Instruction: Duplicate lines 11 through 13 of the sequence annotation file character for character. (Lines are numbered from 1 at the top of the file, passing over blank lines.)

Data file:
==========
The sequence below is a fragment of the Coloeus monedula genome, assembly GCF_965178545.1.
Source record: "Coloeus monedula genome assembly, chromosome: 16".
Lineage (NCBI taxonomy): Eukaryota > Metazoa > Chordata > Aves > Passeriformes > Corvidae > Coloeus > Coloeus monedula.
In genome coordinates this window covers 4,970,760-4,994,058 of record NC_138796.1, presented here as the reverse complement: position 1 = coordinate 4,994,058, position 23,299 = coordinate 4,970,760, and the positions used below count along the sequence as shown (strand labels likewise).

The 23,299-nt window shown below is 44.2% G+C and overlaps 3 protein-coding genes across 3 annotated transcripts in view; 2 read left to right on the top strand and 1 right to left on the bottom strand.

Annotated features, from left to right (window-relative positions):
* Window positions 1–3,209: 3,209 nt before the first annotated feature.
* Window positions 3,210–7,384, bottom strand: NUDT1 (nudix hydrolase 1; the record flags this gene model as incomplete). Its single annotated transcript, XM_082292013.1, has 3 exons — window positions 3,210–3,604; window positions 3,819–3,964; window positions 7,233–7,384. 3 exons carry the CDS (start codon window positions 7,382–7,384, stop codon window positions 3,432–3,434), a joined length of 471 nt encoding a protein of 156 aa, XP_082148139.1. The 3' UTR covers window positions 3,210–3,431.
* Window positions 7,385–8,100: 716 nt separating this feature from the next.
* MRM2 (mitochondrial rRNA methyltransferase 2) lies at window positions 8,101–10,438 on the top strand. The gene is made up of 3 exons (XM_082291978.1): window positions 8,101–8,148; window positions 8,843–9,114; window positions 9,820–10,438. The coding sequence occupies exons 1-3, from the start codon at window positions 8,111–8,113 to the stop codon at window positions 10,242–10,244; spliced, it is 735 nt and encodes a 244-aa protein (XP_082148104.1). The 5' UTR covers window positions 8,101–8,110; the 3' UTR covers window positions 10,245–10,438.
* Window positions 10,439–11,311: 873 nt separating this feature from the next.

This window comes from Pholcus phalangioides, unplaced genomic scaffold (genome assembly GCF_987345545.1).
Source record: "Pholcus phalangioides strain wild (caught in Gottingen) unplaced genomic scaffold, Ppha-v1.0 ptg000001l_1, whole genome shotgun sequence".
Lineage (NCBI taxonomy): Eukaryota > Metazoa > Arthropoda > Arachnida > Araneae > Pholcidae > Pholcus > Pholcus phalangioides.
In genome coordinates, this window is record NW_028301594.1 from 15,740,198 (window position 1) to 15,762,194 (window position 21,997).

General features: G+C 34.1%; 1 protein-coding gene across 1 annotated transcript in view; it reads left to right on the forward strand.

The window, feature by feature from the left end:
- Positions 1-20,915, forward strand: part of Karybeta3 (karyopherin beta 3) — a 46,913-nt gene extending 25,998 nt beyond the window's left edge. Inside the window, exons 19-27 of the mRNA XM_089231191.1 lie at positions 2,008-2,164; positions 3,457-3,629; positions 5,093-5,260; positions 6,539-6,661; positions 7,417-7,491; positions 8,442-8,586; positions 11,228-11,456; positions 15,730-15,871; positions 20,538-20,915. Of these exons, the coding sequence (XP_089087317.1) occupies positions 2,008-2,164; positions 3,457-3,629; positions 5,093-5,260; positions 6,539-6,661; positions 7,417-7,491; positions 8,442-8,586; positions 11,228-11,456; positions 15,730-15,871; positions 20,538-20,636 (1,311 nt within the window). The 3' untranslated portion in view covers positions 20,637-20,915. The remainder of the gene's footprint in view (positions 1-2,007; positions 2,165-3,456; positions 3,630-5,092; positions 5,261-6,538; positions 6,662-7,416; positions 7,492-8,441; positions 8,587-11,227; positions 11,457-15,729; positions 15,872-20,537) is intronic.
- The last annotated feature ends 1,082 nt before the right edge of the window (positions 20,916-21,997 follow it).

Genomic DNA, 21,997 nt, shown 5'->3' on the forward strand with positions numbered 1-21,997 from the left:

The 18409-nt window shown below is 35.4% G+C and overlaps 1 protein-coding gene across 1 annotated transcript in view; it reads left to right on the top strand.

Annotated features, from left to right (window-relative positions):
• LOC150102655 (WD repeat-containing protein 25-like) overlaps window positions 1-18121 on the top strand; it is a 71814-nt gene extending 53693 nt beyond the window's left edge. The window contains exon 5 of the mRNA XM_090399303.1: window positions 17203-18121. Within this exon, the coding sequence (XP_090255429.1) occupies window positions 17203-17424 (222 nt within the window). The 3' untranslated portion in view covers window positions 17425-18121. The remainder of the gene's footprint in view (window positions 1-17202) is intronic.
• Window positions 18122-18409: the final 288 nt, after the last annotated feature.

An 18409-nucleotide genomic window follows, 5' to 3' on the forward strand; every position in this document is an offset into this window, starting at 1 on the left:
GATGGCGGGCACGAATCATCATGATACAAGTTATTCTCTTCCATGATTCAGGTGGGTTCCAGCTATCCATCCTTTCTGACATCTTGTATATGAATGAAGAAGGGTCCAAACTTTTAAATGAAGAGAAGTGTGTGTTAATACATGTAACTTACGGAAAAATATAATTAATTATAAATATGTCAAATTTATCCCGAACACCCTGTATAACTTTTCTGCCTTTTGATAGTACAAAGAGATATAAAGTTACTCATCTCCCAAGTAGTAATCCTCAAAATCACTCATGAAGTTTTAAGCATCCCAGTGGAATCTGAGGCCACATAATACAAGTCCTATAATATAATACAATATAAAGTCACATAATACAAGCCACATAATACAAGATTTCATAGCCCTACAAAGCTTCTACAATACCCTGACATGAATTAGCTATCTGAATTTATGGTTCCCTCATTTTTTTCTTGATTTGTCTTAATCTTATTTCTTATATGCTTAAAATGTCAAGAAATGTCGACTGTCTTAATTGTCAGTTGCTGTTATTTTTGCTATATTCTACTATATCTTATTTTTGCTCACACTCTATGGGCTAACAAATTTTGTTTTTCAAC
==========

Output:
* Window positions 10,439–11,311: 873 nt separating this feature from the next.

This window comes from Pholcus phalangioides, unplaced genomic scaffold (genome assembly GCF_987345545.1).
Source record: "Pholcus phalangioides strain wild (caught in Gottingen) unplaced genomic scaffold, Ppha-v1.0 ptg000001l_1, whole genome shotgun sequence".